Nearly everyone at some point in their job hunt has heard the phrase, “It’s not what you know, it’s who you know.” As a young professional just a few months away from college graduation, I hear this at least once a week. I’m constantly reminded of how important networking is in today’s job market. In her recent PR Strategist articleSadhana Pasricha, founder of Social Capital Consultants, reminds us how important this is even when you’re the CEO.

Courtesy of MCM Capital

               Courtesy of MCM Capital

Investing in Social Capital

Social capital isn’t exactly networking, but that is a part of it. The Kennedy School of Government at Harvard University defines social capital as the collective value of all social networks (and no, they don’t mean Facebook), and the inclinations that arise from these networks to do things for each other. Social capital encompasses two basic ideas: it’s who people know and the norms of reciprocity.

Pasricha states that CEOs are not known for investing in social capital initially. In fact, organizational leaders are traditionally known to focus mostly on human and financial capital as the means to success. However, ensuring trust and relationships within your organization, and externally, are just as, if not more, important. Mutual trust between employees, leaders, and clients creates a significant advantage for firms.

However, Pasricha believes that PR professionals already have leverage in this field. PR professionals are trained in maintaining networks, strong communication skills, and reputation-building expertise. These capabilities can help PR professionals access their social networks and build social capital by developing an invaluable reputation to their clients and organizations.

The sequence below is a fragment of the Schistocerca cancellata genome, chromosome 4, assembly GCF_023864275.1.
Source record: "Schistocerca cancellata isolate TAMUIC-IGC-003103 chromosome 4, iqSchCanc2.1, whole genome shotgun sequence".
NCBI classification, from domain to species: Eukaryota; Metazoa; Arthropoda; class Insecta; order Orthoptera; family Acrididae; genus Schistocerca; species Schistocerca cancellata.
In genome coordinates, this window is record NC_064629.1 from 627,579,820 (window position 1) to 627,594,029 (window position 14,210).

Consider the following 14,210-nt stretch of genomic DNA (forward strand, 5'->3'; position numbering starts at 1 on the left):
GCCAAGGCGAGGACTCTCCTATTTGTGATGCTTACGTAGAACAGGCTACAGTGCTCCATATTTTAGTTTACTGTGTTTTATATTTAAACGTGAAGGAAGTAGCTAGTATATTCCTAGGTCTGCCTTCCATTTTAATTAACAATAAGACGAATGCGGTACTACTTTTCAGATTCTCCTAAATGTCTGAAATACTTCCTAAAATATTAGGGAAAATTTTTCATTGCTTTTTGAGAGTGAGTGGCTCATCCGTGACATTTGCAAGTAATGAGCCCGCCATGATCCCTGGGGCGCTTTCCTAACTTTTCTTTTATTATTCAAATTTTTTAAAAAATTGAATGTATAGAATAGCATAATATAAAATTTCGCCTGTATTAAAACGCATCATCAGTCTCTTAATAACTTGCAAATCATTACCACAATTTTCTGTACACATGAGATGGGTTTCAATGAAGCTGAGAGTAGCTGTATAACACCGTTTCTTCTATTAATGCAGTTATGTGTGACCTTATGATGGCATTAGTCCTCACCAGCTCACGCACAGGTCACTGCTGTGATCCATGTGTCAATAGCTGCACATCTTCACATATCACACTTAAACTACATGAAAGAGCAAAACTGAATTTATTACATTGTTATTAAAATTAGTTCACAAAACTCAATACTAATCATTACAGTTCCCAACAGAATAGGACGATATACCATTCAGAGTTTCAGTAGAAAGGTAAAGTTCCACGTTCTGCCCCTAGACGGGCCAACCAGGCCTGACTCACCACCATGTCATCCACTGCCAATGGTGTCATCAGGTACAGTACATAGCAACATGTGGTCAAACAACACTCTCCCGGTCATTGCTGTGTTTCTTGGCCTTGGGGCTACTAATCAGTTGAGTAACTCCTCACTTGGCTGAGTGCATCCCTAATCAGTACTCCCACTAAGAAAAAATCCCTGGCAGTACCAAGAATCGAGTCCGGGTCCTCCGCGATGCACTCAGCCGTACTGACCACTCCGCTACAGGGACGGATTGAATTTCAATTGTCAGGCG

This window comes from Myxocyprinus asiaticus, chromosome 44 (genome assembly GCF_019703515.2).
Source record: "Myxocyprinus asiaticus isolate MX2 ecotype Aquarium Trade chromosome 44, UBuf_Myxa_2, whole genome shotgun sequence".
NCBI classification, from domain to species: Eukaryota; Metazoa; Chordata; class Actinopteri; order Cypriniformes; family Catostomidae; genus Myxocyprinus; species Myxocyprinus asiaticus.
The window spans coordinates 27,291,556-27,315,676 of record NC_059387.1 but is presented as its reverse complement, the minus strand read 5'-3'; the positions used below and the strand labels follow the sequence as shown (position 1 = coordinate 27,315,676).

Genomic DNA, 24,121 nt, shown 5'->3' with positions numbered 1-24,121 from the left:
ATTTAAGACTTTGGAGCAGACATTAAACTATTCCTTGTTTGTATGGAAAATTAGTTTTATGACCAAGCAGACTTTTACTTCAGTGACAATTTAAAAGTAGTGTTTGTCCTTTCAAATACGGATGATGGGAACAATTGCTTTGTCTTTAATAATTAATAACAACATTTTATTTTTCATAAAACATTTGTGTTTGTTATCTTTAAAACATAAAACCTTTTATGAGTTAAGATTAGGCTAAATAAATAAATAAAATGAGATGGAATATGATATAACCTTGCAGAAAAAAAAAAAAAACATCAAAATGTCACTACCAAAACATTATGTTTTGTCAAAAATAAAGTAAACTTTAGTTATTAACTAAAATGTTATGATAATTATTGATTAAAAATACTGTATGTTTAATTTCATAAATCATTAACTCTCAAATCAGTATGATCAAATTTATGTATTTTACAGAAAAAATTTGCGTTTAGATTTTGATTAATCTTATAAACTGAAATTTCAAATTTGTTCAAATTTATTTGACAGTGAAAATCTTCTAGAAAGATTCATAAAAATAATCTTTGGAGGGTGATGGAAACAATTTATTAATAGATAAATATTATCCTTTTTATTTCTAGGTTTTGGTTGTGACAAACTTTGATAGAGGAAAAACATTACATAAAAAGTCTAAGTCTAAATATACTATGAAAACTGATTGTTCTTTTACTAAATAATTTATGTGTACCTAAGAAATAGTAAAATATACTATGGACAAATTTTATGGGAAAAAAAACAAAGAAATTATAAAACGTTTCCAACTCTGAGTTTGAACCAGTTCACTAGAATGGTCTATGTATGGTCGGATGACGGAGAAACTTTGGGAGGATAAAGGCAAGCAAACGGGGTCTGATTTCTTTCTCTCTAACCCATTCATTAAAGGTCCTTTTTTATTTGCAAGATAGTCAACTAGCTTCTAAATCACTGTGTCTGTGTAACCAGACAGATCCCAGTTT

Online vs. Offline Social Networks

What Pasricha is referring to in her article is offline social networks, the symbiotic professional relationships that are built through earned trust and experience. However, online social networks and social media can contribute to or take away from these offline networks depending on how they are used. Social media can create stronger networks within the organization, and externally, by serving as interdepartmental bridges or highlighting positive success stories. It is about engaging the online community and creating value within the organization that is visible online.

Pasricha closes by saying that demand for talented leaders who can “connect multiple stakeholders and manage appropriate investments in community engagement, relationships, and trust” is on the rise. PR professionals can take a front seat at the corporate table by helping their organizations realize the importance of social capital and maximize its opportunities.

It’s no longer just who you know, it’s being invaluable to them as well.

Stay tuned…


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